Post by, Hila Cohen
The DistTrack malware, also known as “Shamoon,” is back with a vengeance. First observed in 2012 by Seculert, the latest incarnation of DistTrack is even more virulent than its predecessor and more destructive to the systems it touches.
The new version of DistTrack appears to be designed to inflict maximum damage rather than exfiltrating data to remote computers and then destroying the targeted host operating system. DistTrack is highly sophisticated, with a modular architecture that includes redundant command-and-control components, along with adaptive binary versions, depending on the target system, and a well-equipped resource section.
DistTrack is clearly politically motivated—it includes a now infamous image of a drowned child who was fleeing Syria with his parents—and is attacking systems in Saudi Arabia to support its campaign to protest the Syrian refugee crisis.
DistTrack uses advanced API functions to avoid being sandboxed, and hard-coded, pre-acquired administrative credentials to spread quickly among systems. It uses weaponized versions of legitimate files, such as the RawDisk driver, to access partitions and overwrite key files with the drowned child image. In this way, it can cripple systems quickly and irreparably, causing maximum damage and visibility.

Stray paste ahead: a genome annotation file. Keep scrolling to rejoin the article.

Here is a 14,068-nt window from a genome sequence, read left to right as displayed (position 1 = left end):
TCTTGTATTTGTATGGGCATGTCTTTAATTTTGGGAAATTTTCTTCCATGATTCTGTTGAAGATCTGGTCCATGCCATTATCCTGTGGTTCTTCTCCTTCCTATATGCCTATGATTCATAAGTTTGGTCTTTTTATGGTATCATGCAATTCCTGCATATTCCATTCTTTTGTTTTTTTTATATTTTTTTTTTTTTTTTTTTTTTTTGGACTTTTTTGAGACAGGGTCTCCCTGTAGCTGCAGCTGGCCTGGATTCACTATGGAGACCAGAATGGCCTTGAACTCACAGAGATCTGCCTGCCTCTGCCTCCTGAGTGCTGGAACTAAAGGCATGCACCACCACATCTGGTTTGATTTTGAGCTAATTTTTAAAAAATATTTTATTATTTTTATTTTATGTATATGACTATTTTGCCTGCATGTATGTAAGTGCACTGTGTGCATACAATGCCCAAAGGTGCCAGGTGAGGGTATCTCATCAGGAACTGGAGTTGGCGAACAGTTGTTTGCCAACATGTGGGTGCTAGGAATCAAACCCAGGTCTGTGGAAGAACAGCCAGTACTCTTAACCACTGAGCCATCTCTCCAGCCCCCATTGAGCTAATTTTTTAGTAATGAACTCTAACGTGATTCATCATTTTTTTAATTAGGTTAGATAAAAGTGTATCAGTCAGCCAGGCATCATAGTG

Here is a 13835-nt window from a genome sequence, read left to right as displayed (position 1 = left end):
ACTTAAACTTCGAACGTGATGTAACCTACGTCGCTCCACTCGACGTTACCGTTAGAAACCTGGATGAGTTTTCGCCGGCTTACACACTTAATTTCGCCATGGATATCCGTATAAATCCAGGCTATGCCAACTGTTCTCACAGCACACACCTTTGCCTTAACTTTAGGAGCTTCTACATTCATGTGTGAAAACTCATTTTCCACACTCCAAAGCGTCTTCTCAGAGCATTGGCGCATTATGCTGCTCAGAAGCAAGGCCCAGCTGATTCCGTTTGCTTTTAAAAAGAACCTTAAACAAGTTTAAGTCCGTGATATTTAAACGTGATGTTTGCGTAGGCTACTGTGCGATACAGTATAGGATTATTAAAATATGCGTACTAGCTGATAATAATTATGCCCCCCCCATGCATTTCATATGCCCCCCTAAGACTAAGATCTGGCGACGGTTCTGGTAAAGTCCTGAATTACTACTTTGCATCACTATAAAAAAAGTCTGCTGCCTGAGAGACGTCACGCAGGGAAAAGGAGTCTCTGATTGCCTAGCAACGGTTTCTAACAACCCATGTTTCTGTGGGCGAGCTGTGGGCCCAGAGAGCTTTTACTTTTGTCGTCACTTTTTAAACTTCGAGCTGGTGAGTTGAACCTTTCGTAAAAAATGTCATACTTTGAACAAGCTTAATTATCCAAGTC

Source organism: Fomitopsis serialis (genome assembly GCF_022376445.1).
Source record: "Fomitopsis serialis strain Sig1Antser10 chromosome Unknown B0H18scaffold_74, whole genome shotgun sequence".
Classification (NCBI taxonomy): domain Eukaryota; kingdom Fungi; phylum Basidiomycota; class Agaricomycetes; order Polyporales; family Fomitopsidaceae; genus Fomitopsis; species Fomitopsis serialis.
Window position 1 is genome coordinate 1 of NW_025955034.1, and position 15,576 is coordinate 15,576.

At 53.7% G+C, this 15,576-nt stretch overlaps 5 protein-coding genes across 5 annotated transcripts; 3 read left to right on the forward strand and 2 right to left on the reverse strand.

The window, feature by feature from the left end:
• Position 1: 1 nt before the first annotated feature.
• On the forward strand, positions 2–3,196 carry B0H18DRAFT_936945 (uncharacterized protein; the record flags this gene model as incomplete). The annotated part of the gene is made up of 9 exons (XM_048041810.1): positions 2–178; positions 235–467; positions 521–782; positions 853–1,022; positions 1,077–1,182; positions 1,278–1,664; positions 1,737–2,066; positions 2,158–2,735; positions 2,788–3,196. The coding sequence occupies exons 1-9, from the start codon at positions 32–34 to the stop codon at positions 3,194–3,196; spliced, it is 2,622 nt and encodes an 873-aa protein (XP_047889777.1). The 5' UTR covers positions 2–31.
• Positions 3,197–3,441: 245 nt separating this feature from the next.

TrapX has the tools and expertise needed to identify and isolate DistTrack rapidly and stop an attack, enabling resumption of normal operations with confidence. Using TrapX DeceptionGrid, TrapX Labs has succeeded in fully mapping the methods used by DistTrack to propagate itself and complete its mission.
TrapX presents the sequence of events involved in a DistTrack attack using patented visualization techniques such as the Event Analyzer Timeline, including packet capture (PCAP) content to support packet-level deep analysis. It also includes copies of the binaries employed to create a complete picture of the indicators-of-compromise associated with affected machines.
Click here for the report: TrapX Labs Research Report: DistTrack It’s Back With a Vengenance